“This experience made me even more proud to be a student at Tech and I am very confident that when I graduate I will accomplish great things.”

Last, but absolutely not least, was the Facebook alumni event hosted by Facebook that evening. We were in a small event room with food and drinks provided. I can honestly say that I will always remember that night as the night that made me decide I want to live and work in the Bay Area. I think I speak for all of the students on the trip when I say that we were star struck beyond belief speaking with Kanwal Rekhi, David House, and so many other successful MTU graduates. I even met a lady who worked on the stealth bomber for Northrop Grumman, which excited me particularly because of my interest in aerospace. I also met two current MTU graduate students who are interning at Tesla Motors, and they gave me all sorts of advice for applying and recommended I do so.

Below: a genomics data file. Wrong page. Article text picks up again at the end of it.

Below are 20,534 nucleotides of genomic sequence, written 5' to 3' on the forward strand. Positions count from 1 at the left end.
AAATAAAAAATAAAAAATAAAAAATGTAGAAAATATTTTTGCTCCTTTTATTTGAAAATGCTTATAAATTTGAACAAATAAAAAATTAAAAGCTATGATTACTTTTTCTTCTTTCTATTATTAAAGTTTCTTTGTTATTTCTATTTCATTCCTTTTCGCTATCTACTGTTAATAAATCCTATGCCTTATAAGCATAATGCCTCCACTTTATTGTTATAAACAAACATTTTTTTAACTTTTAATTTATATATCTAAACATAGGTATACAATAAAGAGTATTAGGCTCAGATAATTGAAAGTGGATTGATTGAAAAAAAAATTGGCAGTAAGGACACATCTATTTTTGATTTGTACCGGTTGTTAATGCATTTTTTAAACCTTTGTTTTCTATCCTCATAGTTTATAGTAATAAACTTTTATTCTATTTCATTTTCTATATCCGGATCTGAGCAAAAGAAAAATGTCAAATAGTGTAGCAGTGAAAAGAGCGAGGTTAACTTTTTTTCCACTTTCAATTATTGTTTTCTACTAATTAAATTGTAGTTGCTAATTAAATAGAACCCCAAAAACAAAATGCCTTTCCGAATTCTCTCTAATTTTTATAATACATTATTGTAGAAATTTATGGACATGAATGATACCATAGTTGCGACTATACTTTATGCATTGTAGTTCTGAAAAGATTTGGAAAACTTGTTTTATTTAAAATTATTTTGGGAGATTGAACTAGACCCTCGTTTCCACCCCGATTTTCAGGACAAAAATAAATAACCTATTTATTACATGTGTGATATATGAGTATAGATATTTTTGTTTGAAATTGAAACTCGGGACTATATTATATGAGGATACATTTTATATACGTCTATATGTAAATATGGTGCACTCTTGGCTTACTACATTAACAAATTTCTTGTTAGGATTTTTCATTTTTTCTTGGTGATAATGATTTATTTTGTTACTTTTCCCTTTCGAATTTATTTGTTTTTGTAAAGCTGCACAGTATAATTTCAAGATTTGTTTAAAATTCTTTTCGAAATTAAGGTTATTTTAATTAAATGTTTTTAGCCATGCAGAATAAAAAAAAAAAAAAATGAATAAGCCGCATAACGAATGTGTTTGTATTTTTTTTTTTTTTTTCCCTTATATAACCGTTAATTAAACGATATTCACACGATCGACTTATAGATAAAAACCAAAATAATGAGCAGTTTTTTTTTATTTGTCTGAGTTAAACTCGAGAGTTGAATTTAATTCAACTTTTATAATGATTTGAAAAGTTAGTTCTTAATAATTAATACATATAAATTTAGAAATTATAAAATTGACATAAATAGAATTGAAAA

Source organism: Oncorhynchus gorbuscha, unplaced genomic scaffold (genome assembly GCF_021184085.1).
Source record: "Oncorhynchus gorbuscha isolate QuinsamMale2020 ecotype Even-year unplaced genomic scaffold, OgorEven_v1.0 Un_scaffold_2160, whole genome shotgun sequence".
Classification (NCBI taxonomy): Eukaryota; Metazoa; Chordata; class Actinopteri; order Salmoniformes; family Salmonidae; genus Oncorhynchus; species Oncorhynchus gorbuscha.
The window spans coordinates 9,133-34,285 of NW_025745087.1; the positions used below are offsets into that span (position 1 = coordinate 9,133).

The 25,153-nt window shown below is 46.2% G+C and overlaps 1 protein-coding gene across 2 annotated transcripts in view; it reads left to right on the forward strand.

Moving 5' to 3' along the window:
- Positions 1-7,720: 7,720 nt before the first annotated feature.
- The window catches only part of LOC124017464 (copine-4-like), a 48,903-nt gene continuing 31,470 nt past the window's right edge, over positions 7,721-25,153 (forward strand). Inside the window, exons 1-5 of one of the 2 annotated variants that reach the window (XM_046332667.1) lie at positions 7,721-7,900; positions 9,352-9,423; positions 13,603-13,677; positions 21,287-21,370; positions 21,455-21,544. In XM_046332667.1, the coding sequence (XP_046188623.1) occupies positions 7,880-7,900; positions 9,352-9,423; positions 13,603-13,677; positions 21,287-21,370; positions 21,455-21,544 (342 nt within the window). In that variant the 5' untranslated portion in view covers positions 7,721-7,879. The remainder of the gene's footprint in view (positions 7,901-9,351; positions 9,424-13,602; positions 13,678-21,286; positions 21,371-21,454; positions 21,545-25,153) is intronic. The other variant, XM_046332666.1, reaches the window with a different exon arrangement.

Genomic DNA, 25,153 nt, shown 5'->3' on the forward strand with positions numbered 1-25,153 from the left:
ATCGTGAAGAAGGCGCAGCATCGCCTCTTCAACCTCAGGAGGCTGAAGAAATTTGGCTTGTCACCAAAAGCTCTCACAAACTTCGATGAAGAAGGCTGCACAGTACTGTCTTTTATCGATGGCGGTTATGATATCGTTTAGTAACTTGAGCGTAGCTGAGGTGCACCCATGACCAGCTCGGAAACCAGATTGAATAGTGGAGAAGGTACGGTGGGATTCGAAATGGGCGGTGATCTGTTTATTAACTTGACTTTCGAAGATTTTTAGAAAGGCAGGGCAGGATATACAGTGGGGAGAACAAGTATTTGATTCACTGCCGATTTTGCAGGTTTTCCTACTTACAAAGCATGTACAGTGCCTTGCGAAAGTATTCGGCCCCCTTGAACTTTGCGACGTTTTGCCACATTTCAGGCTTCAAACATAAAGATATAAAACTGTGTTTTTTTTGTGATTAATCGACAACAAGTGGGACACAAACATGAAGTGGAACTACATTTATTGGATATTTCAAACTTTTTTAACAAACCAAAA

The Silicon Valley Experience trip was without a doubt the greatest trip and weeklong experience of my life. I met so many incredible and successful people, a lot of whom graduated from MTU, and made some very good friends along the way. I will forever be grateful for the MTU alum who donated to the school to help pay for this trip as well as to all of those who organized it. My mindset has changed greatly with respect to my career and where I want to be in a few years. This week has truly been one for the books.

Michigan Tech student writers:
Cole Gingras
Kyle Ludwig
Arick Davis
Alec Holm

Written by
Adam Johnson

Sindhuri Bhattaram 1st Firmware Intern at Tesla Motor
“Shivaram Viswanathan This is cool :D. The post is great overall!”